A suspected Syrian army helicopter dropped barrel bombs on Turkish-backed opposition fighters yesterday, the Turkish military said, in what appeared to be the first direct clash with Syrian forces since Turkey launched a cross-border incursion in August.
A helicopter "assessed to belong to regime forces" bombed the opposition fighters in a village near Akhtarin, five kilometres southeast of Dabiq, the Turkish military said in a statement. Dabiq is a former Daesh stronghold which opposition groups seized this month.
Two Turkish-backed opposition fighters were killed and five were wounded, the statement said.
The Syrian military said last week the presence of Turkish troops on Syrian soil was a "dangerous escalation and flagrant breach of Syria's sovereignty". It warned it would bring down any Turkish warplanes entering Syrian air space.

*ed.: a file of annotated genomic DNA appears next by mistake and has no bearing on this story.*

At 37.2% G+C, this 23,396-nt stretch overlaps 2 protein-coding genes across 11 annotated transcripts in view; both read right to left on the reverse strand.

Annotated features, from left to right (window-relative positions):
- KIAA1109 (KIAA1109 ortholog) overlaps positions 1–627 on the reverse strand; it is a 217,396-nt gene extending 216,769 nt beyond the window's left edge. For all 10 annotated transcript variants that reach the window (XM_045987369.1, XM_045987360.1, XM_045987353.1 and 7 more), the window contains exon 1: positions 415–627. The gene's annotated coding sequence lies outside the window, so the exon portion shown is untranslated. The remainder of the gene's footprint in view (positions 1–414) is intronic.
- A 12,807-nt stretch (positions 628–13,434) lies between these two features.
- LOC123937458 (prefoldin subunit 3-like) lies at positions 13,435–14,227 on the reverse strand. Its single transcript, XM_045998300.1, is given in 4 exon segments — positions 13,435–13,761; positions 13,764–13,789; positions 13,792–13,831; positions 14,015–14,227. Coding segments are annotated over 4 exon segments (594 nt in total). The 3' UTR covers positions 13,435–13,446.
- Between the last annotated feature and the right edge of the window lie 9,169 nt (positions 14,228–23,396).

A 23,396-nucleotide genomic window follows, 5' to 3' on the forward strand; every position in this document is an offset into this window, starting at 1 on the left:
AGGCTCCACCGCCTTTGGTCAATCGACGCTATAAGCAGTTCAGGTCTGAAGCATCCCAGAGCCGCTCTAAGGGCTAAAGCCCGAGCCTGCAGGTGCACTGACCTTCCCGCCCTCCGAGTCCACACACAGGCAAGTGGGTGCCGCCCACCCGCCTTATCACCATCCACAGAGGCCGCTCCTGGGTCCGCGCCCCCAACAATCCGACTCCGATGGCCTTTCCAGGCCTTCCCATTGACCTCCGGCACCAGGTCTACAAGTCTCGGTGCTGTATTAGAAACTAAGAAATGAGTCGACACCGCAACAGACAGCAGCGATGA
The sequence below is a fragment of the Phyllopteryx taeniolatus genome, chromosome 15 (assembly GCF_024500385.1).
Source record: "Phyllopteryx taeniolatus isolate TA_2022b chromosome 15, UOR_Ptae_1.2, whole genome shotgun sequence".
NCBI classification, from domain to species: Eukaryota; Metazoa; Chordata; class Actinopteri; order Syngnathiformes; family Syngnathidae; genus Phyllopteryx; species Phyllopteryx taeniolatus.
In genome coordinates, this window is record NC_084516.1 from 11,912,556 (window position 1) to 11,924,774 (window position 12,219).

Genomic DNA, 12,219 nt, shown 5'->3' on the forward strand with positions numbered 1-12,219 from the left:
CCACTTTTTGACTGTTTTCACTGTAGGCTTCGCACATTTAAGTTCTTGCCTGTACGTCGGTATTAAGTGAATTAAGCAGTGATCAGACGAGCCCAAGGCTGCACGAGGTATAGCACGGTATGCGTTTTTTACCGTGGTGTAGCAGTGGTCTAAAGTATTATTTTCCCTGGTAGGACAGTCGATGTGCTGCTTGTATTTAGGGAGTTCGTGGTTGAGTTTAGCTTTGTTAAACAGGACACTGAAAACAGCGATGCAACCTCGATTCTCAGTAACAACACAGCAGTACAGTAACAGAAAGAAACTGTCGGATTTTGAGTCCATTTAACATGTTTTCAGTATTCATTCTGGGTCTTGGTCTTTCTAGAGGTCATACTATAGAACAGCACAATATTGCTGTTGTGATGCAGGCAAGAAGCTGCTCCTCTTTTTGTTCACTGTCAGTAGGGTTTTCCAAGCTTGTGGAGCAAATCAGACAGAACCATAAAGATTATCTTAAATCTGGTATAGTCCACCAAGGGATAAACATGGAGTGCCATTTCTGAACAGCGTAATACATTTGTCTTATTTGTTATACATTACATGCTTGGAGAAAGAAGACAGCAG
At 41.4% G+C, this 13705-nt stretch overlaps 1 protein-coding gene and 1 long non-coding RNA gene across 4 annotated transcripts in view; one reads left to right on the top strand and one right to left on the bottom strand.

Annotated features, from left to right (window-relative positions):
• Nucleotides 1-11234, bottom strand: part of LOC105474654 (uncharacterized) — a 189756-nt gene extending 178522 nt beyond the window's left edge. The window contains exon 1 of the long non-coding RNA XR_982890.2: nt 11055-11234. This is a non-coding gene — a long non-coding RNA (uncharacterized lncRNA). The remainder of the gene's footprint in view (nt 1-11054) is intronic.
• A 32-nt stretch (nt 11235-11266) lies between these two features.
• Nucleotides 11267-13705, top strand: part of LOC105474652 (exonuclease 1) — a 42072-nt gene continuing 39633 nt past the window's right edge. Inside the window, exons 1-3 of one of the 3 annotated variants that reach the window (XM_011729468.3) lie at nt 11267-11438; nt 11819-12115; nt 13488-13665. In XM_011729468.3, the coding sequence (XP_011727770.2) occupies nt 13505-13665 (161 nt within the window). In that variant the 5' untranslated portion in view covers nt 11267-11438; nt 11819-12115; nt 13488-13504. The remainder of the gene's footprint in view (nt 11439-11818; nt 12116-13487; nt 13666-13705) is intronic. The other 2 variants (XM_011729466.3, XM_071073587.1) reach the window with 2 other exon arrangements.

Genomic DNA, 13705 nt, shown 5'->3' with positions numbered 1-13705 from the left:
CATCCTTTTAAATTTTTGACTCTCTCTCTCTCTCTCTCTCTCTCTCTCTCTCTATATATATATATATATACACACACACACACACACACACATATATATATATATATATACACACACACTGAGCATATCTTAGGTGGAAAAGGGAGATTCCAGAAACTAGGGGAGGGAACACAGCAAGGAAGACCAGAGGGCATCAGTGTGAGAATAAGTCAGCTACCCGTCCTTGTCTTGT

Forces allied to the Syrian government repeated their threat earlier today by warning Turkey that any advance towards the north and east of Aleppo would be met "decisively and with force".
The field commander of the forces allied to Damascus made the comments during a tour of frontlines to the north of Aleppo in a written statement sent to Reuters by an official from the same alliance.
Turkey launched "Operation Euphrates Shield" two months ago, sending tanks and warplanes into Syria in support of the largely Turkmen and Arab opposition groups to push Daesh from the border and prevent Kurdish militias taking ground in their wake.
President Recep Tayyip Erdogan said on Saturday that the Turkish-backed forces would press on to the Daesh-held town of Al-Bab, around 15 kilometres from their current position. The Kurdish People's Protection Units (YPG) militia are also seeking control of the town.